Computer simulation can be used to complement purely biological approaches to explore dynamically the complex nature of cell division and differentiation. Benign prostatic hyperplasia (BPH), a non-malignant expansion of the prostate with no known cause, is the major chronic disease of the ageing male population. Previous cancer studies undertaken at York have shown that BPH may result from persistent expansion of stem cells. The project will adapt a state-of-the-art simulator to explore the stromal cell dynamics implicated in BPH and to simulate the effects on cell dynamics of new BPH drug treatments, in advance of or in parallel with clinical trials.
Simulator designed, but not fully implemented: subsequent prototype developed by an intern Summer 2013, and being calibrated by an CS undergrad project student (2013-14); further prototype development by another CS project student (2013-14).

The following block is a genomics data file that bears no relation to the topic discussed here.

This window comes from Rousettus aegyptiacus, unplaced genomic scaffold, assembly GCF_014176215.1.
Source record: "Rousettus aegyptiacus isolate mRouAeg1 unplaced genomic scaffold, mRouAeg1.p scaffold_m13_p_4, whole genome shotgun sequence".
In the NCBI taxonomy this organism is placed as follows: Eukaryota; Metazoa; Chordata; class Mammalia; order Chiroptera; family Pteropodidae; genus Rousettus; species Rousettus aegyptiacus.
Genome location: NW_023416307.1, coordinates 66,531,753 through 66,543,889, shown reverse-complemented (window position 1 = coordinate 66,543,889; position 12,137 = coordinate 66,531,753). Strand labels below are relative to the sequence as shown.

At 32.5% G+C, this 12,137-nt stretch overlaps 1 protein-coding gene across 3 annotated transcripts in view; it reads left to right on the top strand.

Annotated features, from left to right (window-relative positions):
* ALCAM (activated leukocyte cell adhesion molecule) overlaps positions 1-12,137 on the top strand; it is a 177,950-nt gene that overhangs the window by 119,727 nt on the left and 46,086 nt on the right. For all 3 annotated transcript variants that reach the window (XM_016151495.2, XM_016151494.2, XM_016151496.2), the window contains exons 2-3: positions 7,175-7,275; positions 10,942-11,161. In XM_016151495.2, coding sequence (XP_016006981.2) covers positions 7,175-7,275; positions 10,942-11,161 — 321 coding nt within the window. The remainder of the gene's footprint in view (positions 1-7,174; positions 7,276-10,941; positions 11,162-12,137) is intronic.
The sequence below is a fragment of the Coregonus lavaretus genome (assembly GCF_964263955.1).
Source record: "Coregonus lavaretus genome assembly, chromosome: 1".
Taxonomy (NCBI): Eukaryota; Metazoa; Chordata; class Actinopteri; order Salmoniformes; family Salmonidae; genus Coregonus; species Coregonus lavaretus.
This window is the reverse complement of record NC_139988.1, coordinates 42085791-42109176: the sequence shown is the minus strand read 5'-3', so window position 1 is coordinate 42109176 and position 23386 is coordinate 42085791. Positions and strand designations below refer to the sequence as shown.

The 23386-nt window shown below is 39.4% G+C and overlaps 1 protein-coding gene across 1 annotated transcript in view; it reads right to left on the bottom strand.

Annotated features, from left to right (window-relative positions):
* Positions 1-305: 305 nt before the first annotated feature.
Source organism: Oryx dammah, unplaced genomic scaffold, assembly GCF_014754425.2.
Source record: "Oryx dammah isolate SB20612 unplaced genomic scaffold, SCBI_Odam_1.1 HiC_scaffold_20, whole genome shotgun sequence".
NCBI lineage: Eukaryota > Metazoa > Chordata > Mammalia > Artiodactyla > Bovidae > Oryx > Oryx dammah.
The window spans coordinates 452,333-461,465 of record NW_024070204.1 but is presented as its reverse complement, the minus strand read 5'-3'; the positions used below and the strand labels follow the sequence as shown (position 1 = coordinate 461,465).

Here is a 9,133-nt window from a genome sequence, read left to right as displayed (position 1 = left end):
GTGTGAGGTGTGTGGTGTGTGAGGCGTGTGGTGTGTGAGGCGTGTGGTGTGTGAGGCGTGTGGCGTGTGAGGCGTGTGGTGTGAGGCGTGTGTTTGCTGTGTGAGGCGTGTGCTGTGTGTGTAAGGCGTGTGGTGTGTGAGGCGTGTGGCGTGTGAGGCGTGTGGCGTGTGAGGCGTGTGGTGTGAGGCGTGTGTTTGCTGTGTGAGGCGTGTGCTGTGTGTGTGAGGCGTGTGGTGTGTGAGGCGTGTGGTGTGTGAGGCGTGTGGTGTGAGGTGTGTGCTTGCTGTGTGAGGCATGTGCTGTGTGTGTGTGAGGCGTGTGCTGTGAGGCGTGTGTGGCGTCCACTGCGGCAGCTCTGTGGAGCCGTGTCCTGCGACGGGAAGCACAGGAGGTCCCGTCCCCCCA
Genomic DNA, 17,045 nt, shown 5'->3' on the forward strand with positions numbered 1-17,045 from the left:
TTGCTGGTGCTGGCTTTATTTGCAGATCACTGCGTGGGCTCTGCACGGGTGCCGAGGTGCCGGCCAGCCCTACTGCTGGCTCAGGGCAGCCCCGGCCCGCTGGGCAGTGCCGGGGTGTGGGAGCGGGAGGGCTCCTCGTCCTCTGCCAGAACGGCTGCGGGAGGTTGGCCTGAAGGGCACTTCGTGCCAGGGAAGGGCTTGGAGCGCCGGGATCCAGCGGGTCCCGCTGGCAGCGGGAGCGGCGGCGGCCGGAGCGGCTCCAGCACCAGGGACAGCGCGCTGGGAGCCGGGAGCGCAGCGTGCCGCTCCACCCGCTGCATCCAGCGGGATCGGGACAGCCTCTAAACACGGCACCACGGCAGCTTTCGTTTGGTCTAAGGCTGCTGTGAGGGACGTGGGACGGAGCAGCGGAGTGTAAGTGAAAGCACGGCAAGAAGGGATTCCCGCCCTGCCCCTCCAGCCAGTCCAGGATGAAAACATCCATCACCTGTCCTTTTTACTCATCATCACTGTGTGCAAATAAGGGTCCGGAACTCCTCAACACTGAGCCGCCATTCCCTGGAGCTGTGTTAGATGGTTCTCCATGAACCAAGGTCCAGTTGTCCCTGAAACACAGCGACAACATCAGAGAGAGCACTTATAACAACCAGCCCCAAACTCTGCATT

Novel cell staining and counting still under development (materials funded by the C2D2 grant): 30-fold increase in cell counts for prostate tissue over any previous published results.
Currently working on collaborations with York Plasma Institute for simulation of effects of cold plasma excision (proposal to be submitted to YCR Jan 2014). White Rose based collaborations in early stages of development (meetings Jan 2014).
None (2 interns: both continuing their degrees)
Leverhulme, May 2013. PI: Fiona Polack: Simulators to complement laboratory research on complex biological systems (SimComp). £182,482. Oct2013-Dec 2015 (would be delayed if gets through pre-selection... realistic start date is probably March 2014). pFact 14537. REJECTED
Refereed paper presented at Modelling the Physical World at Models, 2012 (https://sites.google.com/site/motpw2012/motpw2012-pre-polack.pdf?attredirects=0).
Biological results will be published in due course.